Latest stem cell news and commentary

Fancy giving science communication a go? Three opportunities coming up...

Interested in giving science communication a go? We're looking for volunteers to be our roving reporters or simply share their experiences at several upcoming events. Tweet, blog or even make a podcast or interview if the fancy takes you...

Stem cells rock!

Who would have thought that face painting would be a great way of engaging people in chat about stem cells and regenerative medicine? Following a run of events at music festivals in Scotland, the Hope Beyond Hype project has found just that. Cathy Southworth tells us more about the events, plus the launch of a brand new comic, available on eurostemcell.org - Hope Beyond Hype: Scottish Stem cell Stories.

 

 

 

 

 

 

Inside the lab: research news from our partner CRG

Every day, our partners are busy working away in the lab, as well as in science communication or public engagement. There's so much going on that it's sometimes hard to keep up! Our partner in Barcelona, the Centre for Genomic Regulation, recently sent us word of some of their exciting research and we thought you'd all be interested to hear about it to. So read on to find out more, direct from Juan Manuel Sarasua at CRG.

New strategy for brain repair in multiple sclerosis

Multiple sclerosis (MS) affects over 400,000 people in the EU, causing problems with vision, movement and speech. In MS, the protective layer that surrounds nerves in the brain and spinal cord, called myelin, is destroyed. As the disease progresses, this damage often goes unchecked because the regenerative process for replacing myelin (‘remyelination’) fails. There are currently no approved therapies that tackle this problem by promoting remyelination. Researchers hope a new study published in the journal Nature Neuroscience will contribute to the development of new therapies by helping to explain how remyelination is controlled. The scientists studied immune cells called macrophages, which are involved in remyelination. They found that the macrophages must become anti-infammatory for remyelination to proceed, and identified a protein released by macrophages which encourages remyelination.

Imaginative science writing, graphic non-fiction or poetry: which pathway will you choose?

credit: Sharmin Haidericredit: Sharmin HaideriYou now have just a few days left to get your entries in for our stem cell writing competition.

But don't panic just yet! Barbara Melville has a few tips for a speedy approach to the imaginative writing category over on her blog.

There are more tips for imaginative science writing here, and a whole lot of inspiration across the three competition categories in the storify below.

Global MND Awareness Day

Last Friday 21 June, Global Motor Neurone Disease Awareness Day, was marked worldwide through more than 170 screenings of the powerful documentary film I Am Breathing. This film tells the remarkable true story of Neil Platt, a young father who found out he was dying from motor neurone disease just months after the birth of his son Oscar.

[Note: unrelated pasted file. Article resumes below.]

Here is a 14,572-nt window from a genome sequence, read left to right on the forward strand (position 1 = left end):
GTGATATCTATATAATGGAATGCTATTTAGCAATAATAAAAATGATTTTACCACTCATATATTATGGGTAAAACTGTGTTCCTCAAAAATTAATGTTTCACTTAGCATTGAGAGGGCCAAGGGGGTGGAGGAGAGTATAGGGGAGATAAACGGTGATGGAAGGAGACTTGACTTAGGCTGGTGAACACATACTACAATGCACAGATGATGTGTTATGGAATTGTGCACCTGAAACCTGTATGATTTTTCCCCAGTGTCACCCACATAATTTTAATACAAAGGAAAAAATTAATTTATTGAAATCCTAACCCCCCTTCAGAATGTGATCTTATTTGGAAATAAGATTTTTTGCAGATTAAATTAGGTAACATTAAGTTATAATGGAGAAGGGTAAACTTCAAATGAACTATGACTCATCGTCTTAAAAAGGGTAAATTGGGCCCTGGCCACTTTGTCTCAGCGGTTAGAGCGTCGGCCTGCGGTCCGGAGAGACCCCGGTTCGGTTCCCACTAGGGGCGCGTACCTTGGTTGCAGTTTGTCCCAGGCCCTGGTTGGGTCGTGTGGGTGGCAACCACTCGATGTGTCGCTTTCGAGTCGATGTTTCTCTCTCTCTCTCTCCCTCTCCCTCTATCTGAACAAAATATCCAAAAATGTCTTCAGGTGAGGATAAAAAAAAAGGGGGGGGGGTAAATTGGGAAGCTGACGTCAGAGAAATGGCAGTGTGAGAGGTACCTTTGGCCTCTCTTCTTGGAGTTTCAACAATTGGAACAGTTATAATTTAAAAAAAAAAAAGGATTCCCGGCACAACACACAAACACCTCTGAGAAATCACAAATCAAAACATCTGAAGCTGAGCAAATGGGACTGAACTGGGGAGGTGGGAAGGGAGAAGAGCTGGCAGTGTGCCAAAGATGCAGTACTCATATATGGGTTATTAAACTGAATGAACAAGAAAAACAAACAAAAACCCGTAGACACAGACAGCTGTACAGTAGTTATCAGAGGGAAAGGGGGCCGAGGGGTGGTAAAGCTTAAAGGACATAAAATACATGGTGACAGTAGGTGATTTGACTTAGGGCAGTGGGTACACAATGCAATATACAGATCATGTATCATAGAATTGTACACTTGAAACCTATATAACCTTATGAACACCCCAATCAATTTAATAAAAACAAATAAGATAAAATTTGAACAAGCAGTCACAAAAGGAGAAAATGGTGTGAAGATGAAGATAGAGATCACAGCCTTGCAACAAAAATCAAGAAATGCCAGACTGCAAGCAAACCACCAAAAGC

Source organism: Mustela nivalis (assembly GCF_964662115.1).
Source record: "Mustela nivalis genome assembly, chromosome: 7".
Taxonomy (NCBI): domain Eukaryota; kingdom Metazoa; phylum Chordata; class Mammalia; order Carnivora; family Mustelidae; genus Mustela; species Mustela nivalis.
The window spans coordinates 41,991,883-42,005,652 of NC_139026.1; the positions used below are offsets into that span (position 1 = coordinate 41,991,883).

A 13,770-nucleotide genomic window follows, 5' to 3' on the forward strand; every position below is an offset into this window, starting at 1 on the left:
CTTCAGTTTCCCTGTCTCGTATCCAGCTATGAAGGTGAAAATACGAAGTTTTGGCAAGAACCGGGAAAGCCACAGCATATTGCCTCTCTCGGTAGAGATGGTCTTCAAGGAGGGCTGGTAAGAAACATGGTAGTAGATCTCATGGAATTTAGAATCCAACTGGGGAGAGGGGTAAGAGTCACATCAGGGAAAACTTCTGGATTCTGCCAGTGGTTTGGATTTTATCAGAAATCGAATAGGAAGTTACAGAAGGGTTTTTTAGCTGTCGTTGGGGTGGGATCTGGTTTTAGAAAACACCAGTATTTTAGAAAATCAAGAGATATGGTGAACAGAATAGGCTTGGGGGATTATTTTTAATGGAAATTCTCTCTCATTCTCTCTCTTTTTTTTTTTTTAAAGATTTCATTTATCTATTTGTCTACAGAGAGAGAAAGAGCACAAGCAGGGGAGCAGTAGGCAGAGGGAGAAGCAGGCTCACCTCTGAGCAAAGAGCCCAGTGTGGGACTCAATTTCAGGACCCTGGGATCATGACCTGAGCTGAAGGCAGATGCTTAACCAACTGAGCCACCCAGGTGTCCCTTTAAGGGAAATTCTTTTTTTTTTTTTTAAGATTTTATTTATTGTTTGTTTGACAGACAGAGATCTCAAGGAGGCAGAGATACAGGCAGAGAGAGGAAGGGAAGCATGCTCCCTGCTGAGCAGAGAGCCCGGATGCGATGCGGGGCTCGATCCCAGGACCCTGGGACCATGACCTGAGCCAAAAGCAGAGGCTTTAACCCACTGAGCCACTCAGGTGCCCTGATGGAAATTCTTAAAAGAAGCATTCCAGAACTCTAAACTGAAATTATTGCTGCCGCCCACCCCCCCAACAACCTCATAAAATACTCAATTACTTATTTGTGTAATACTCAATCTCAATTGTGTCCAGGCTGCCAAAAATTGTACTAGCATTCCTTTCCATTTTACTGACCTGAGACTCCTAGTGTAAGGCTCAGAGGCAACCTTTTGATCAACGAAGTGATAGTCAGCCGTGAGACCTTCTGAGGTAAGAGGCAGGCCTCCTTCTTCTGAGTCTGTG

Reprogramming cells: new research reveals a detour on the path to iPS cells

Reprogramming allows us to turn any cell of the body into a stem cell. Since its discovery in 2006 the technique has become widely used in labs around the world. But the process is inefficient and many questions remain about how reprogramming works. PhD student James O'Malley is studying some of these challenging issues. Here he talks about his latest findings, which were published in the journal Nature on 2 June 2013.

Scottish Stem Cell Stories: extending the reach of Hope beyond Hype

The MRC Centre for Regenerative Medicine is about to embark on an ambitious public engagement project. Called ‘Hope Beyond Hype: Scottish Stem Cell Stories’ it aims to give local communities the opportunity to interact face-to-face with scientists working in the regenerative medicine field. Through user led patient and community events, the project will take stem cells all over Scotland, from the Highlands and islands to major summer festivals like T in the Park and the Cowal Highland Gathering.

Unproven stem cell therapy goes to trial

A controversial and unproven stem cell procedure is to be evaluated in a controlled clinical trial, following a vote in the Italian Senate last week.

The Italian Parliament’s Chamber of Deputies had last Monday voted to amend an earlier controversial decree by Italian Senate, which allowed the unproven stem cell method developed by the Stamina Foundation to be used for severely or terminally ill new patients for 18 months.

Spotlight on clinical research for International Clinical Trials Day

Earlier this month our partner ECRIN celebrated International Clinical Trials Day with an event in Warsaw.

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